Leaders Must Understand Their Environment

I want you to develop an understanding of the fire service world within which you as a fire service leader will operate. The successful development of a case for strategic planning within that environment requires you to understand the unique organizational aspects of our fire service. Many people...


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I want you to develop an understanding of the fire service world within which you as a fire service leader will operate. The successful development of a case for strategic planning within that environment requires you to understand the unique organizational aspects of our fire service. Many people work for years in the fire service and never come to understand the nature of their world.

The manner in which fire departments operate has developed as a result of a variety of influences. It is an arena where there has never been a distinct break with the past. This has stymied many efforts at changing the way we do business.

In a discussion of delivery systems, Rebecca Denlinger ("Managing Fire-Rescue Services," Fire Protection Handbook, 20th edition, National Fire Protection Association) speaks to the fact that fire protection can be delivered a number of ways:

  1. Municipal public fire department (paid or volunteer)
  2. Fire bureau (a division within a public safety department)
  3. County fire department
  4. Fire protection district

Funding is a critical element in the provision of any service. Whether it is a private for-profit corporation, a non-profit group or a public sector entity, money is the fuel that runs the operational machine. Without sufficient planning, funding becomes problematic and the service delivery machine will eventually slow and come to a halt. This is particularly critical in an emergency service situation like the fire service.

Experience shows a correlation between diminished funding and increased danger to the customer who expects the service, owing to the lack of a well-thought-out strategic plan for future growth and development. If the service is not delivered in a timely manner, lives are placed at risk. Hence the search for funds to provide the lifesaving services of a fire department consumes a great deal of time. This is the basic rationale for the use of strategic planning. In the absence of a realistic picture of what is expected to transpire, it is not possible to create a proper funding package.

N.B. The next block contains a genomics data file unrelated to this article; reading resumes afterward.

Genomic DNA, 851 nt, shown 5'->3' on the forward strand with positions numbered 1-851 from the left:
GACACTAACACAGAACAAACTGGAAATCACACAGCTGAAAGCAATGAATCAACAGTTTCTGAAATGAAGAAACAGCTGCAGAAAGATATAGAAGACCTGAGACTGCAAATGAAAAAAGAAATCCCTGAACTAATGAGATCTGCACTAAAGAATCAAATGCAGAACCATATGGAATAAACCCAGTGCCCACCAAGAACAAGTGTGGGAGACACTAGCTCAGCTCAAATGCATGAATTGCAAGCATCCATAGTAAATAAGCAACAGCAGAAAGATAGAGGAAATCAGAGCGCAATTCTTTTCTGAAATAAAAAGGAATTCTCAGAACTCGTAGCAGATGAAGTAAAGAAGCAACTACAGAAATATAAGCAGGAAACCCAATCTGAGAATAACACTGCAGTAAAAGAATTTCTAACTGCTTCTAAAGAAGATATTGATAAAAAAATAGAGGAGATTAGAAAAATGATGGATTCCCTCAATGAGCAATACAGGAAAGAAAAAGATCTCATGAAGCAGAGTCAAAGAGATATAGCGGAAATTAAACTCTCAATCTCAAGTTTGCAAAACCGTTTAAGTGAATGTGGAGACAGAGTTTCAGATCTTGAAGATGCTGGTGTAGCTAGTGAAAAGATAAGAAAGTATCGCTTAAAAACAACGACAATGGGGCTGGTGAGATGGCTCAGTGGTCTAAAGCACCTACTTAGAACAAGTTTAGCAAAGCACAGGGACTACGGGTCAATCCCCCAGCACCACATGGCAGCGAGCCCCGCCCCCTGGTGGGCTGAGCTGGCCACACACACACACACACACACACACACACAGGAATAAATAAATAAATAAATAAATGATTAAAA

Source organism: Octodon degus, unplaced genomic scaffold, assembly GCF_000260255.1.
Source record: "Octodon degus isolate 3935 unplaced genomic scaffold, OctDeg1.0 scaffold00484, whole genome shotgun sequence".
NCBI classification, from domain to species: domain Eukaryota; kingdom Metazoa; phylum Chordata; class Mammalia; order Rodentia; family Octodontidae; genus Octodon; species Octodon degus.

The twin issues of increasing taxes and decreasing taxable entities are being played out against the issue of increasing costs in fire protection service delivery. As an example of this, in 1972, Howell Township Fire Company 1, in Adelphia, NJ, purchased an aerial ladder for $75,000. The replacement cost in 1997 was $750,000. Similar increases have been experienced in salaries. In 1973, a Newark, NJ, firefighter was paid $11,000. That same individual would be paid nearly $80,000 in 2008.

In many suburban communities, volunteer fire departments are struggling to recruit new members. In 1993, the U.S. Fire Administration (USFA) funded a study that found:

  1. Time demands increasingly take people away from the volunteer fire service.
  2. Health issues bar people from joining volunteer fire departments.
  3. Training requirements have increased to the point where many people cannot make the time to volunteer.
  4. New residents of a community do not understand the tradition of volunteering.

The import of these issues is significant because of the correlation between the absence of volunteer firefighters and the need to hire paid firefighters to fill in for the non-existent volunteers. This is an issue critical to those individuals concerned with the need for future-related staffing. If there is a growing shortfall of willing volunteers, then the firefighting positions may have to be filled by paid firefighters.

In Managing Fire and Rescue Services (third edition, 2002, International City Managers Association), Dennis Compton and John Granito tell us that "a process to produce a written plan is important. The strategic plan is the (fire) department's roadmap for the future." They added that it is critical for a fire department to conduct "an analysis of strengths, weaknesses, opportunities and threats (SWOT analysis)."

It is important to note that the fire department is but one among many local government services. The annual battle for fiscal resources pits it against the other agencies. It is within this environment that the need becomes apparent for some way in which fire departments can differentiate themselves from their fiscal competitors. If fire service people have not created fact-based plans to prepare for future budgetary battles, they will be beaten by agencies that have done so.

HARRY R. CARTER, PH.D., a Firehouse® contributing editor, is a municipal fire protection consultant based in Adelphia, NJ, and veteran of 46 years in the fire and emergency service. He is chairman of the Board of Fire Commissioners of Howell Township, NJ, Fire District 2 and retired from the Newark, NJ, Fire Department in 1999 as a battalion commander. Carter also has been a member of the Adelphia Fire Company in Howell Township for 38 years, serving as chief in 1991. Carter is a member of the American Branch of the Institution of Fire Engineers of Great Britain, for which he formerly served as vice president and secretary. He also is president of the New Jersey Association of Fire Districts, a life member of the National Fire Protection Association and former president of the International Society of Fire Service Instructors. Carter holds six degrees, with his terminal degree being a Ph.D. in business administration from Capella University in Minneapolis, MN, where he is an adjunct faculty member.

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